“I’m also always paranoid that my wife is using me and doesn’t love me. It’s very unfair to her that I think that way when it’s obvious she loves me a lot.” — James T.
“That people keep me around just to use me, hurt me or have other motives.” — Kristie Y.
4. “My partner is cheating on me.”
“[I fear] my boyfriend is cheating on me all the time. Today, I was at the train, and a young woman came in texting and giggling at the phone. I immediately thought she was exchanging dirty texts with my boyfriend, and they were laughing and making fun of me… She was a complete stranger.” — Filipa G.
“[I’m] paranoid my boyfriends are cheating on me. That’s my major one.” — Danielle H.
5. “People think I’m ‘crazy.’”
“A big paranoia is that everyone thinks I am crazy or delusional and not worthy of being taken seriously… Also paranoid that maybe I am delusional and I can’t trust my own intuition and can’t trust my own perceptions.” — David M.
6. “Nobody really cares about me.”
“That no one really loves me and I’m just a filler in people’s lives.” — Kaitlyn M.
“When high anxiety kicks in so does the paranoia when the thoughts of people are watching me, nobody really cares about me… And then dissociation starts and I feel robotic.” — Erica B.
“No one really likes me I’m unlovable and people are only in my life out of pity and I don’t go out because I feel everyone is looking at me and laughing at me.” — Lesley W.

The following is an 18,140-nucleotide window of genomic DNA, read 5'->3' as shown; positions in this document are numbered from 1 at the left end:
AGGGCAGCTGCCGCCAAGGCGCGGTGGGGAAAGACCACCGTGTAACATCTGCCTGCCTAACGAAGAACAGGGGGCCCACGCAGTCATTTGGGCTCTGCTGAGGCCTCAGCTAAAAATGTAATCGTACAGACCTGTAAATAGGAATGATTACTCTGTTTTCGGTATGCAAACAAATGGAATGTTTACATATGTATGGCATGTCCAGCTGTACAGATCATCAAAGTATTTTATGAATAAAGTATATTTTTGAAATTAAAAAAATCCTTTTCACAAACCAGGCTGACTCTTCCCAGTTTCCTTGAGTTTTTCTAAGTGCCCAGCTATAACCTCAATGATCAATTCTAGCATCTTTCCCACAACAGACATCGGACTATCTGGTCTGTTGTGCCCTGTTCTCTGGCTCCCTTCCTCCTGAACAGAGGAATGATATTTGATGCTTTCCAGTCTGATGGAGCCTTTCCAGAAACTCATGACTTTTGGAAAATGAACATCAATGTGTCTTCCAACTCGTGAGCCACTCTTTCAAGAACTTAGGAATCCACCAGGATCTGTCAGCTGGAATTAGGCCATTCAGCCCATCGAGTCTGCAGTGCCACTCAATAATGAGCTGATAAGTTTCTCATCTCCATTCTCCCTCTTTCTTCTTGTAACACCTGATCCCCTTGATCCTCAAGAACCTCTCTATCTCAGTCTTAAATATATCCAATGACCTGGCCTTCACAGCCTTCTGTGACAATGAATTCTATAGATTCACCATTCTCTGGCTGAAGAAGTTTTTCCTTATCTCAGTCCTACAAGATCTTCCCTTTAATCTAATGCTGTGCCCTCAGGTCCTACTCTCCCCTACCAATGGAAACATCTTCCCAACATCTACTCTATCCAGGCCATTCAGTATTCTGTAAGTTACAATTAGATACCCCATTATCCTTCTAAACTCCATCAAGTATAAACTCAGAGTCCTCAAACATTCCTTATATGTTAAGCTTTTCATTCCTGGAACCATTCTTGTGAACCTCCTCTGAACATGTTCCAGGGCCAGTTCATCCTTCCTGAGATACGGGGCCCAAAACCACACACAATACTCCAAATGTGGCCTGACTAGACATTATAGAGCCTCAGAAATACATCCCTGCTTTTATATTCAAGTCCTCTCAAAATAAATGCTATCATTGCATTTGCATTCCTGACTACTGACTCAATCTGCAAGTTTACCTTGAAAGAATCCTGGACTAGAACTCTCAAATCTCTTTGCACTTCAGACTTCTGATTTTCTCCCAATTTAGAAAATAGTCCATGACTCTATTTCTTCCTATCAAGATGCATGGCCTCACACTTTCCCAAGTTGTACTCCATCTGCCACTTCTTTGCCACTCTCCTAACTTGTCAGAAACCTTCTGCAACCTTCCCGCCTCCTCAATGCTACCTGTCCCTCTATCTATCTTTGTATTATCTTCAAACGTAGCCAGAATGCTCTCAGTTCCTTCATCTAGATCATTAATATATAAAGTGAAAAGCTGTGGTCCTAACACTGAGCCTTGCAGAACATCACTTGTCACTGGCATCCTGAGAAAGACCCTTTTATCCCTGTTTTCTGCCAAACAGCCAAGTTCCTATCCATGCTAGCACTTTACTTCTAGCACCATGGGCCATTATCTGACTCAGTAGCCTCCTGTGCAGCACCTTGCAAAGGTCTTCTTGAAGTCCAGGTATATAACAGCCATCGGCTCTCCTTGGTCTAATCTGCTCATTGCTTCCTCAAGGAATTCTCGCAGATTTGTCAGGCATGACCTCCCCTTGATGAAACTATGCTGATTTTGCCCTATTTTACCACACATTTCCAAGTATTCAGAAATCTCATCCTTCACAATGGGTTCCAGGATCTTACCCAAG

7. “People are plotting against me.”
“I always think people are plotting against me. And I didn’t realize it ‘til I heard one of my closest friends talking to someone else, ran to my work office in a panic, [and] when asked what was wrong, I told my girlfriend he was surely plotting against me. I do this with even family members… I see them speaking softly and automatically think they’re talking about how bad I am and plotting against me.” — Ashton R.
“I think people are talking about me whenever I go out. Waiting or planning to attack me.” — Aaron Y.
“Always paranoid that people who communicate with me have an ulterior motive for doing so. Like there’s a reason behind it and that they are going to humiliate me in some way or another. It’s hard.” — Amber N.